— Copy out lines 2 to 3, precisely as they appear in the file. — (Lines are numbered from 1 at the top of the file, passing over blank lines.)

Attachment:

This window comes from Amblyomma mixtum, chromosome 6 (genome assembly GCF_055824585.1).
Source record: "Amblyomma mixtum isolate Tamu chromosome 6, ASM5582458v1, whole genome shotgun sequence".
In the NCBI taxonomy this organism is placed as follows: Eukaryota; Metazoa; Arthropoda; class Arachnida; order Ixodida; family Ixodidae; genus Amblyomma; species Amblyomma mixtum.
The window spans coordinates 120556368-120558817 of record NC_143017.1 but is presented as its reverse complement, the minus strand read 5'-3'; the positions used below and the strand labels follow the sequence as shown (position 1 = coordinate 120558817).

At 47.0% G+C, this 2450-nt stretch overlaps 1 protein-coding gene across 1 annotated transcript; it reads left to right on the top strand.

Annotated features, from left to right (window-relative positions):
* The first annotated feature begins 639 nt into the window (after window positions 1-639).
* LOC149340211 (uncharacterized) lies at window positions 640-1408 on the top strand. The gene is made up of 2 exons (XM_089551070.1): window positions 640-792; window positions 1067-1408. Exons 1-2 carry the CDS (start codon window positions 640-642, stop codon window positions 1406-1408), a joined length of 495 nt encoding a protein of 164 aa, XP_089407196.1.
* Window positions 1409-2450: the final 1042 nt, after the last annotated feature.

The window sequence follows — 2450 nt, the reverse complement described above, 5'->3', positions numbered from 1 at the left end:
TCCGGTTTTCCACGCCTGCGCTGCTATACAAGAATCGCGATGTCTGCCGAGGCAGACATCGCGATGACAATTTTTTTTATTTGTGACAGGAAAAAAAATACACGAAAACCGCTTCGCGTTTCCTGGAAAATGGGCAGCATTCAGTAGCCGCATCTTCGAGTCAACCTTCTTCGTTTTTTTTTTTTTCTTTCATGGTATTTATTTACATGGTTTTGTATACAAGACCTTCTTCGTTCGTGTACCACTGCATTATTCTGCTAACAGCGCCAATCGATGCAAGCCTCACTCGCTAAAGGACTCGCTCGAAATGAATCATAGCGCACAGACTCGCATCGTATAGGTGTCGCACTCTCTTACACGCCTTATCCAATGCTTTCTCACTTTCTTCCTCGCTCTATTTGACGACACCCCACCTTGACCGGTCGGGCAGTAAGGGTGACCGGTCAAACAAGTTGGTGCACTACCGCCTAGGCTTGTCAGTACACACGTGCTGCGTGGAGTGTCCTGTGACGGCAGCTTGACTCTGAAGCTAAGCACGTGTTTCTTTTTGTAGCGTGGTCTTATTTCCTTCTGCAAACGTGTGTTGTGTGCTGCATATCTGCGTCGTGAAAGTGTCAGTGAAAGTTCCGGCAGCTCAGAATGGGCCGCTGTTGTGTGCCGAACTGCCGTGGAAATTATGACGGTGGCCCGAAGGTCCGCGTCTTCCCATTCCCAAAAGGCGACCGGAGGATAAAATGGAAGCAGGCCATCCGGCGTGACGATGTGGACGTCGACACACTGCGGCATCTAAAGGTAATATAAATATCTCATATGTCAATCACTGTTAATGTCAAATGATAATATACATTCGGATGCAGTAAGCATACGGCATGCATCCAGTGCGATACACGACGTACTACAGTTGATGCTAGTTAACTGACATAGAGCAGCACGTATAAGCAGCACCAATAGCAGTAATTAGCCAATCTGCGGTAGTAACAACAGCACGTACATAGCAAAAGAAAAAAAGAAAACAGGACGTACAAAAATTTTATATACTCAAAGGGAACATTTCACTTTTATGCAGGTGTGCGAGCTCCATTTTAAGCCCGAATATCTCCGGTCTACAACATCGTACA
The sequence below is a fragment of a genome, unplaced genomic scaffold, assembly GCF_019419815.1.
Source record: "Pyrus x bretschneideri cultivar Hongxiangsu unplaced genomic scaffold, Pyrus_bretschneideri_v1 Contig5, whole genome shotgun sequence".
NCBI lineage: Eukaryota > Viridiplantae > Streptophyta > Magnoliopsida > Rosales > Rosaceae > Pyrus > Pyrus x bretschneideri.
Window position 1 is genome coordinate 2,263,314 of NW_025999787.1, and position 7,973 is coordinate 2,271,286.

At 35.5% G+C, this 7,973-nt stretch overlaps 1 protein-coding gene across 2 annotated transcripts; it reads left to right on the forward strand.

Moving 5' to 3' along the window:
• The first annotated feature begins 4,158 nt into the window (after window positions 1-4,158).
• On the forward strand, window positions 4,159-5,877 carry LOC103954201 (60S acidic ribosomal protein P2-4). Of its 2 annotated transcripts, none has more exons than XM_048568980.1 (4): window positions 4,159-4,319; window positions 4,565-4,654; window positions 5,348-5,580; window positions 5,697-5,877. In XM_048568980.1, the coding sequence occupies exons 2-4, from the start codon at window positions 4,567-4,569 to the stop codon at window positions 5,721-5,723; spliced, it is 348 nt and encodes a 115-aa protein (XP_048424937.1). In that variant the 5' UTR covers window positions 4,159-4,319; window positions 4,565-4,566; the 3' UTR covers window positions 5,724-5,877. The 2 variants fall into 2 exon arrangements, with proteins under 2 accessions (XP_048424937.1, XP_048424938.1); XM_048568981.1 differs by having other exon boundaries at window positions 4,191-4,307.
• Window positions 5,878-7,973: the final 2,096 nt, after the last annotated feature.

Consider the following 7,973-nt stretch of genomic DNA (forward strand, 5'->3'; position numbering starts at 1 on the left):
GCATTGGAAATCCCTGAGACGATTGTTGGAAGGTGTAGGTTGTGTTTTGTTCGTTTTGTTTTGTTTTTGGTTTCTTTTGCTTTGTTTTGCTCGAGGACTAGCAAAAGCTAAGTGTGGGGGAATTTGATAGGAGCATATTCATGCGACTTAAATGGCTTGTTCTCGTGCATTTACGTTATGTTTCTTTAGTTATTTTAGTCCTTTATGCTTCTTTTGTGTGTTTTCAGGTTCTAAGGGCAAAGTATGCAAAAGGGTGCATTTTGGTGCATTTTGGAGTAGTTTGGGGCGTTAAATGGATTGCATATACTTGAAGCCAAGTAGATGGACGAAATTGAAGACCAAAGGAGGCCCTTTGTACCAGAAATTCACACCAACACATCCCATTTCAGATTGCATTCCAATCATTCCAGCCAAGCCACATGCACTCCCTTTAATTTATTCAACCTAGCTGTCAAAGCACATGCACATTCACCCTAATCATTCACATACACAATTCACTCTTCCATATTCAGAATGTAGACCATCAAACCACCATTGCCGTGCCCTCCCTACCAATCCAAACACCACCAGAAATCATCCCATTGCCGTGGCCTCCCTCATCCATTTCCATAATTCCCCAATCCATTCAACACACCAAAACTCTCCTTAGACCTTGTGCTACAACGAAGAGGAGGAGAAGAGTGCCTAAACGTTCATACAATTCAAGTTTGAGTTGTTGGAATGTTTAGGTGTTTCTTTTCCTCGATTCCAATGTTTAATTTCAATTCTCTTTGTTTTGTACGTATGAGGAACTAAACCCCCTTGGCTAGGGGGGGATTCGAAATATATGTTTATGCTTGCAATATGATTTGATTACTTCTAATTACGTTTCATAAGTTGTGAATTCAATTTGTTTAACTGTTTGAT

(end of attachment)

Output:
Source record: "Amblyomma mixtum isolate Tamu chromosome 6, ASM5582458v1, whole genome shotgun sequence".
In the NCBI taxonomy this organism is placed as follows: Eukaryota; Metazoa; Arthropoda; class Arachnida; order Ixodida; family Ixodidae; genus Amblyomma; species Amblyomma mixtum.